Like most every other emerging and mid-career artist, I enter competitions; one of my favorites is PhotoSpiva, one that is right in my own backyard in Joplin, MIssouri. From the website:
“PhotoSpiva is a national competition hosted annually by Spiva Center for the Arts. Founded in 1977, PhotoSpiva has become the longest-running photographic competition of its kind in the U.S. As stated by the founders, the objective of PhotoSpiva is to ‘present an exhibition of excellence in photography, celebrating the scope and vigorous activity of today’s contemporary photographers.’
Co-Founder Jim Mueller stated, ‘We have intentionally avoided any categorization of either photographers or their work in setting forth the criteria for this competitive.’ PhotoSpiva welcomes any photographic process as long as it is original artwork and has not been previously exhibited at Spiva Center for the Arts. This philosophy has created an unbiased forum for exhibiting and educating photographers."
I was actually the juror in 1987, back in the day when I wore my gallery owner hat. Other jurors over the years have included Mary Virginia Swanson, Jack Welpott, Sally Gall, Elizabeth Opalenik, Robert and Shana ParkeHarrison and Keith Carter. I have entered the competition a few times during the last decade and have always been pleased to figure into the show. This year, two of my new Uganda pictures landed the 2nd place prize. Tom Chambers took the first prize, deservedly so! (This is one competition that does give fairly generous cash prizes.)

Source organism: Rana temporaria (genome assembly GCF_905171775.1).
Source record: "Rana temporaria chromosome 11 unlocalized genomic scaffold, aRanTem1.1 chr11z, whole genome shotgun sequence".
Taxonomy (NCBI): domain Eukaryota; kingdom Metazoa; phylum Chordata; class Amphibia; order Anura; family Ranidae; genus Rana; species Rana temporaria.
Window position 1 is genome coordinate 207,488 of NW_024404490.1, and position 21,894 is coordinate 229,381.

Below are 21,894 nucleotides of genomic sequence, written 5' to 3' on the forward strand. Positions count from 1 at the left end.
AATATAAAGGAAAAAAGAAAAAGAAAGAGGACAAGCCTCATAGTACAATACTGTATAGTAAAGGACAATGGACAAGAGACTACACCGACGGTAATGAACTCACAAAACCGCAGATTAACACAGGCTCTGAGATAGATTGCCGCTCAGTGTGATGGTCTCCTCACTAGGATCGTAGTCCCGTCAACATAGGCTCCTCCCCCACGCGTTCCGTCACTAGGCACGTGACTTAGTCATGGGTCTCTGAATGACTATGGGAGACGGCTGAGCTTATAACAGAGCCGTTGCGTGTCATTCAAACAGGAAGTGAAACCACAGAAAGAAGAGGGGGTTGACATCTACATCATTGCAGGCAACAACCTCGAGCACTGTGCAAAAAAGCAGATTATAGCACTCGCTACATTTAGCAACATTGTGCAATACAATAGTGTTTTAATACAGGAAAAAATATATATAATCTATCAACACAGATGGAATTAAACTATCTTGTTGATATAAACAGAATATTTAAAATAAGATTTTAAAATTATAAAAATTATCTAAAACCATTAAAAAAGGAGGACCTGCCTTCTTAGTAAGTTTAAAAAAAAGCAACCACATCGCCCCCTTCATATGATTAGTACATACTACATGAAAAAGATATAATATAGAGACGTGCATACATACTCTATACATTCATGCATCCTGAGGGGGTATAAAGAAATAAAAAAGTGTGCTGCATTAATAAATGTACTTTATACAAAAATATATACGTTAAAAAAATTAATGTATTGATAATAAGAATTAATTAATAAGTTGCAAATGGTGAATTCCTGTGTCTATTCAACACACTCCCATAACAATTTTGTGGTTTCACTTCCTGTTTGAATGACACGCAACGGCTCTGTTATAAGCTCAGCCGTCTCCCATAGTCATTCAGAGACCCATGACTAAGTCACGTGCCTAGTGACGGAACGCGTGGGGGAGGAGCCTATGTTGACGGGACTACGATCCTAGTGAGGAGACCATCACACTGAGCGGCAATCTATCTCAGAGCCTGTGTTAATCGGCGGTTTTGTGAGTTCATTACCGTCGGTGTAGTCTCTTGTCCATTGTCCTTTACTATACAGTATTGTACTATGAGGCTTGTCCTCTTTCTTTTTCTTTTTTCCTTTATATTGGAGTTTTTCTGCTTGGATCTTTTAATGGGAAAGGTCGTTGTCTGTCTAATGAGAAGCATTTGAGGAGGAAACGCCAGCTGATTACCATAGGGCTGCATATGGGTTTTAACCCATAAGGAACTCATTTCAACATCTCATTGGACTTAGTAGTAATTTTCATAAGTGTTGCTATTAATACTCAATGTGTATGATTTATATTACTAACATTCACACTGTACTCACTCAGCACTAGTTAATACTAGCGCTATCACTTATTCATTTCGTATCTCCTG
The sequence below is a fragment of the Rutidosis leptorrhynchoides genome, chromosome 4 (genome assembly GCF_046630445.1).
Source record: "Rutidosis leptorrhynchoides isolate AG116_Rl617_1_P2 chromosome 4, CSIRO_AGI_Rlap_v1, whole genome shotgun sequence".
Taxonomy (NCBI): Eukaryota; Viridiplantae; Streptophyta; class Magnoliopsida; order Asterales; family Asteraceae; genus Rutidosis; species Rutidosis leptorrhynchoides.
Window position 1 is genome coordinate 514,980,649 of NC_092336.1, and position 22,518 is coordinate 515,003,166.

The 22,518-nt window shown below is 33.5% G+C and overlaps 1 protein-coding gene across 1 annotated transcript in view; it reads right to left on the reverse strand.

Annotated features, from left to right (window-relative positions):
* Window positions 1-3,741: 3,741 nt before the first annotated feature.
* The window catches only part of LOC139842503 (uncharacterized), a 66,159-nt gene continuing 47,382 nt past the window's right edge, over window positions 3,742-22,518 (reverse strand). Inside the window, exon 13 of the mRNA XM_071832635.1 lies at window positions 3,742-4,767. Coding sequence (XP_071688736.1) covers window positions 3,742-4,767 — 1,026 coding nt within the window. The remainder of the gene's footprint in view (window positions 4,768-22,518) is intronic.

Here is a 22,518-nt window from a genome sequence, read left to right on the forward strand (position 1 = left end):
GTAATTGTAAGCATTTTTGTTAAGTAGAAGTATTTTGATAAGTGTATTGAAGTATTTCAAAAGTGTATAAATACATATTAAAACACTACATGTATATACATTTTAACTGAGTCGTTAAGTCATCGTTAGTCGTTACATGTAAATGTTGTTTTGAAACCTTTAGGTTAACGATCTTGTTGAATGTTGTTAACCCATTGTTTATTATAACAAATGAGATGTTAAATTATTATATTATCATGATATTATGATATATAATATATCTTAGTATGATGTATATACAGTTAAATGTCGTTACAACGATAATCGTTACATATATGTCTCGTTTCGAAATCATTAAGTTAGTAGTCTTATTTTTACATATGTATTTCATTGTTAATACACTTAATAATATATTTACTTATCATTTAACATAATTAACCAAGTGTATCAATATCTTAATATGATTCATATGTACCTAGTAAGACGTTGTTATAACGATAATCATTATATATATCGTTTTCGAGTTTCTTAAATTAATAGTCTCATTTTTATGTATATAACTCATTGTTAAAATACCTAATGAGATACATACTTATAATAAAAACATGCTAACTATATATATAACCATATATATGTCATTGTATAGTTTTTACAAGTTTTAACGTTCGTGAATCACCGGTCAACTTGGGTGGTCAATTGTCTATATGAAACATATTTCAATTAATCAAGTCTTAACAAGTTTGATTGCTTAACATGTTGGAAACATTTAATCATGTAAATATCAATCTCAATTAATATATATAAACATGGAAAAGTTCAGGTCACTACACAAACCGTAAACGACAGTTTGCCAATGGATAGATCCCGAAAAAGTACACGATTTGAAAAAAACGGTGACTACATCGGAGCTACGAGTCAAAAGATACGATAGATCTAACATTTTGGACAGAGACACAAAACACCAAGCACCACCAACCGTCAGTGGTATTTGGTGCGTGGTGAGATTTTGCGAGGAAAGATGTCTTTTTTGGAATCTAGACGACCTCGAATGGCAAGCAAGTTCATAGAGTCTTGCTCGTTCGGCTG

I didn’t make it to the opening reception, but I did swipe this picture from PhotoSpiva’s Facebook page. In it you can see my two images that were accepted.
The judges always seem to enjoy working on this show. The juror this year was Deborah Klochko, Director of the Museum of Photographic Arts in San Diego, California.
Here’s what Keith Carter had to say about the exhibit when he juried it in 2006:
“At the end of the day when all is said and done, I tell you unashamedly that I love exhibitions such as this. It shows the magnificent democratic tradition of image making is alive and well!”